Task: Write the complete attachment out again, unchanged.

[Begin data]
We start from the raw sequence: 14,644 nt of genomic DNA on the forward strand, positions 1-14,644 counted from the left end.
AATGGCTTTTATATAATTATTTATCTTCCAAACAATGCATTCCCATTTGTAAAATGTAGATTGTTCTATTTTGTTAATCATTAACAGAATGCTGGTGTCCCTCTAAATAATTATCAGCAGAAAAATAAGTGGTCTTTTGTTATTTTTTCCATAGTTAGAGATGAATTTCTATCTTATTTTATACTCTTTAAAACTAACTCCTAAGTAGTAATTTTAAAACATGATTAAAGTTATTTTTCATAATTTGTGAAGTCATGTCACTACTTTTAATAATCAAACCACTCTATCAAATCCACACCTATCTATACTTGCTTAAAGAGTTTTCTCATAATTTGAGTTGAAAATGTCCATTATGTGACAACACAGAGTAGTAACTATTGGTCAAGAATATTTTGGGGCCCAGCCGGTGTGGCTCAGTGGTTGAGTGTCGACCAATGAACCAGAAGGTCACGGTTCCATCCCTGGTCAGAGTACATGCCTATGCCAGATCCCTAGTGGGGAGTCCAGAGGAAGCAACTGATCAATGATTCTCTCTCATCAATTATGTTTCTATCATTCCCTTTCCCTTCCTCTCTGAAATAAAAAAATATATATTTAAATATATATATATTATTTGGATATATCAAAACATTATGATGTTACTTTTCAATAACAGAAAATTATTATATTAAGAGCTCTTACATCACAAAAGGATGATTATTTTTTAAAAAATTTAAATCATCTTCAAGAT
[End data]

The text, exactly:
We start from the raw sequence: 14,644 nt of genomic DNA on the forward strand, positions 1-14,644 counted from the left end.
AATGGCTTTTATATAATTATTTATCTTCCAAACAATGCATTCCCATTTGTAAAATGTAGATTGTTCTATTTTGTTAATCATTAACAGAATGCTGGTGTCCCTCTAAATAATTATCAGCAGAAAAATAAGTGGTCTTTTGTTATTTTTTCCATAGTTAGAGATGAATTTCTATCTTATTTTATACTCTTTAAAACTAACTCCTAAGTAGTAATTTTAAAACATGATTAAAGTTATTTTTCATAATTTGTGAAGTCATGTCACTACTTTTAATAATCAAACCACTCTATCAAATCCACACCTATCTATACTTGCTTAAAGAGTTTTCTCATAATTTGAGTTGAAAATGTCCATTATGTGACAACACAGAGTAGTAACTATTGGTCAAGAATATTTTGGGGCCCAGCCGGTGTGGCTCAGTGGTTGAGTGTCGACCAATGAACCAGAAGGTCACGGTTCCATCCCTGGTCAGAGTACATGCCTATGCCAGATCCCTAGTGGGGAGTCCAGAGGAAGCAACTGATCAATGATTCTCTCTCATCAATTATGTTTCTATCATTCCCTTTCCCTTCCTCTCTGAAATAAAAAAATATATATTTAAATATATATATATTATTTGGATATATCAAAACATTATGATGTTACTTTTCAATAACAGAAAATTATTATATTAAGAGCTCTTACATCACAAAAGGATGATTATTTTTTAAAAAATTTAAATCATCTTCAAGAT